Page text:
Calix eyes $20m ASX listing to scale sewer stink stopper
Summary: The company which stops Sydney's sewers from stinking too much is sniffing out an ASX listing in the next 12 months.....
Calix made $3.6 million in 2016-17 selling a compound which it claims is neutralising sulphuric acid in 90 per cent of Sydney's wastewater pipes, not only stopping concrete corrosion but the production of gas which unchecked would "stink unbearably", according to managing director Phil Hodgson.
Different applications of the compound are also balancing acidity in Filipino prawn farms, and stopping the spread of fungus and pests in Tasmanian tomato crops.
The Sydney-based company would use listing proceeds of $15 million to $20 million to expand its kiln at Victoria's Bacchus Marsh. Here it heats then snap freezes a mineral called magnesite, using a proprietary method it's dubbed "Calix flash calcination", that it claims creates magnesium hydroxide compounds which are unusually reactive thanks to a high surface area.
"If we freeze a mineral just as the gases trapped inside it begin to bubble out, we create a honeycomb that's high in surface area and hence high in reactivity," said Mr Hodgson.
"So in the case of dosing sewers or fish farms, we've got a material that's very effective at oxygenating its environment and preventing bacteria from swinging towards a septic condition, from where you get the nasty bugs forming that corrode concrete sewer pipes or kill bottom-feeders like prawns."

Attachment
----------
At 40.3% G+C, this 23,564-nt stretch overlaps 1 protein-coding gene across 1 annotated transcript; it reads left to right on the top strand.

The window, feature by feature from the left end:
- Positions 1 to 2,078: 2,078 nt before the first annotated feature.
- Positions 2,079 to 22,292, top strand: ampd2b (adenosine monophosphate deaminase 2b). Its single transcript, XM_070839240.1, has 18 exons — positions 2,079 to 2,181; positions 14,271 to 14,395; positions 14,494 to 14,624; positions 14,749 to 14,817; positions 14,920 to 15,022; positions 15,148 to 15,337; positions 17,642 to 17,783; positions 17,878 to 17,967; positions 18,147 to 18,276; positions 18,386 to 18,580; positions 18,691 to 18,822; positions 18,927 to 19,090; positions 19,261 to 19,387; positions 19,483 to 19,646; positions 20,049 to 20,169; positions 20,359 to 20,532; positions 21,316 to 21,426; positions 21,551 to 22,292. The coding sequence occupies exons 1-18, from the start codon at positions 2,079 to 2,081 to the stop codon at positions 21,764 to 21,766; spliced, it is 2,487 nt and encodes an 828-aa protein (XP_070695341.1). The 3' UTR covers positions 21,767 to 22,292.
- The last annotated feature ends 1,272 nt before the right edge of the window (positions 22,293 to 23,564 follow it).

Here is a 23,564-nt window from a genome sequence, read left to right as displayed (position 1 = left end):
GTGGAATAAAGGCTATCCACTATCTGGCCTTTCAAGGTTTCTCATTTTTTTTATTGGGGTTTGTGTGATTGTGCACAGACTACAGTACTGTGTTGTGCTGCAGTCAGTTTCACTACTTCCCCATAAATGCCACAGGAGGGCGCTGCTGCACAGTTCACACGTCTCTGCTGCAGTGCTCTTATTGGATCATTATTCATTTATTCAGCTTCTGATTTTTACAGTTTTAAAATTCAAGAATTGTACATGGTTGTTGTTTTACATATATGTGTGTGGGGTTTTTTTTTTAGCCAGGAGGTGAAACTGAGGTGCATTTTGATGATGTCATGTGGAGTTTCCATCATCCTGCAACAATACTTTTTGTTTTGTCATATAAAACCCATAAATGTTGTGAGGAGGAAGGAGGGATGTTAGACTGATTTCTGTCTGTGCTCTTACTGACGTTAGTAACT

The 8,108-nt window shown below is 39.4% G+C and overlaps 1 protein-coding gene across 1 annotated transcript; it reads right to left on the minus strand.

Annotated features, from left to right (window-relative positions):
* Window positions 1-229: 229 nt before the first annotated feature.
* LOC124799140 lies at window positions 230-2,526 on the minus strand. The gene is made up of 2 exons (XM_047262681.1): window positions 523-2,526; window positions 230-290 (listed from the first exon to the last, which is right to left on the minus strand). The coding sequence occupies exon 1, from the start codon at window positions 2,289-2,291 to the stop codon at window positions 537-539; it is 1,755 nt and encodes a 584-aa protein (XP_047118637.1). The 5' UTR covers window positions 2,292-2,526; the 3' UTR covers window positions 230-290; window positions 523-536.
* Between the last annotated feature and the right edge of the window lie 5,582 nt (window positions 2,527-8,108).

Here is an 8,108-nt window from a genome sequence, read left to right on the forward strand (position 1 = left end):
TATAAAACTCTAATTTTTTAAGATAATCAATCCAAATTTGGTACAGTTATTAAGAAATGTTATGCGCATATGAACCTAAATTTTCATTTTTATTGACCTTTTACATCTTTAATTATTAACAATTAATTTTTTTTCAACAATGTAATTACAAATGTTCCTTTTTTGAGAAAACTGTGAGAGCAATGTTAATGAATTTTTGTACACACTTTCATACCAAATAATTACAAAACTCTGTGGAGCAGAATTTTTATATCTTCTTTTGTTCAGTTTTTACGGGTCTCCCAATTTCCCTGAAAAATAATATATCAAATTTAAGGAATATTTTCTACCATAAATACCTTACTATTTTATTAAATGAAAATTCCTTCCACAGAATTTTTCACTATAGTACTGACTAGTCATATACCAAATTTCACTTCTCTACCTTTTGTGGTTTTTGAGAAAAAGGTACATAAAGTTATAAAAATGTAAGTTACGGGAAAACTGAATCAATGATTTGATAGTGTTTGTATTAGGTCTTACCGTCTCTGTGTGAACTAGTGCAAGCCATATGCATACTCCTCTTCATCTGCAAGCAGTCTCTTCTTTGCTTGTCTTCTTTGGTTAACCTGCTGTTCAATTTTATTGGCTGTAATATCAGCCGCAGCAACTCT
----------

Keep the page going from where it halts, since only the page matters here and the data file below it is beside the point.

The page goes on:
Spraying the compound on crops deterred funguses and pests, without killing them and increasing resistance, Mr Hodgson added.
There were further applications for Calix's calcination process that have global potential, he said, once its production capacity is increased.
For instance processing crushed limestone in its kiln produces a "pure stream" of carbon dioxide which can reduce the cost of carbon capture and storage for concrete manufacturers.
"Regulators aren't too interested in carbon capture in Australia but they sure are in Europe," he said.
Calix has just shared in a €12 million ($18 million) grant from the European Union to build a demonstration concrete plant in Belgium that utilises its technology.
Health concerns around nanotechnology could also be addressed by Calix's process, Mr Hodgson claimed, because its honeycomb structures were too large to penetrate skin tissue, but could mimic some applications of nanoparticles.
For instance Calix intends to enter the race to improve batteries with a compound processed from crushed manganese. Testing at the Imperial College of London had indicated its use as a conductor improved the speed and penetration of the passage of lithium ions in and out of batteries, Mr Hodgson claimed.
"There's more work to do but hopefully this means you can get 800 kilometres out of your Tesla instead of 300, and it charges in minutes," he said.
Calix's particles could be produced at "one thousandth" the cost of nanoparticles, Mr Hodgson added.
Calix has already raised $50 million of equity since being founded in 2005 by a Queensland mining engineer, Conor Horley, whose "one paragraph" business plan piqued the interest of retired University of Sydney chemist Mark Sceats.
The company did not get its first major customer until 2014, when Sydney Water began using its compound to protect and reduce odour from its concrete sewer pipes, as well as spraying it on manhole interiors to prevent their collapse.
The sale was secured after Calix helped the utility design the equipment used to apply the compound, including a "boat" which can be sailed along narrow sewer sections releasing spray automatically.
"We learnt that for that first customer, you have to go surprisingly far downstream, so to speak, to convince them your concept works," Mr Sceats said.
The largest shareholder in Calix is New York hedge fund Och-Ziff, which in 2014 agreed to convert a note into equity.
Funds manager Washington H. Soul Pattinson has a long-held 10 per cent stake, while the company's 30 staff collectively own 25 per cent.
Calix's total revenue in 2016-17 was $11 million once commercialisation grants and the research and development rebate was included.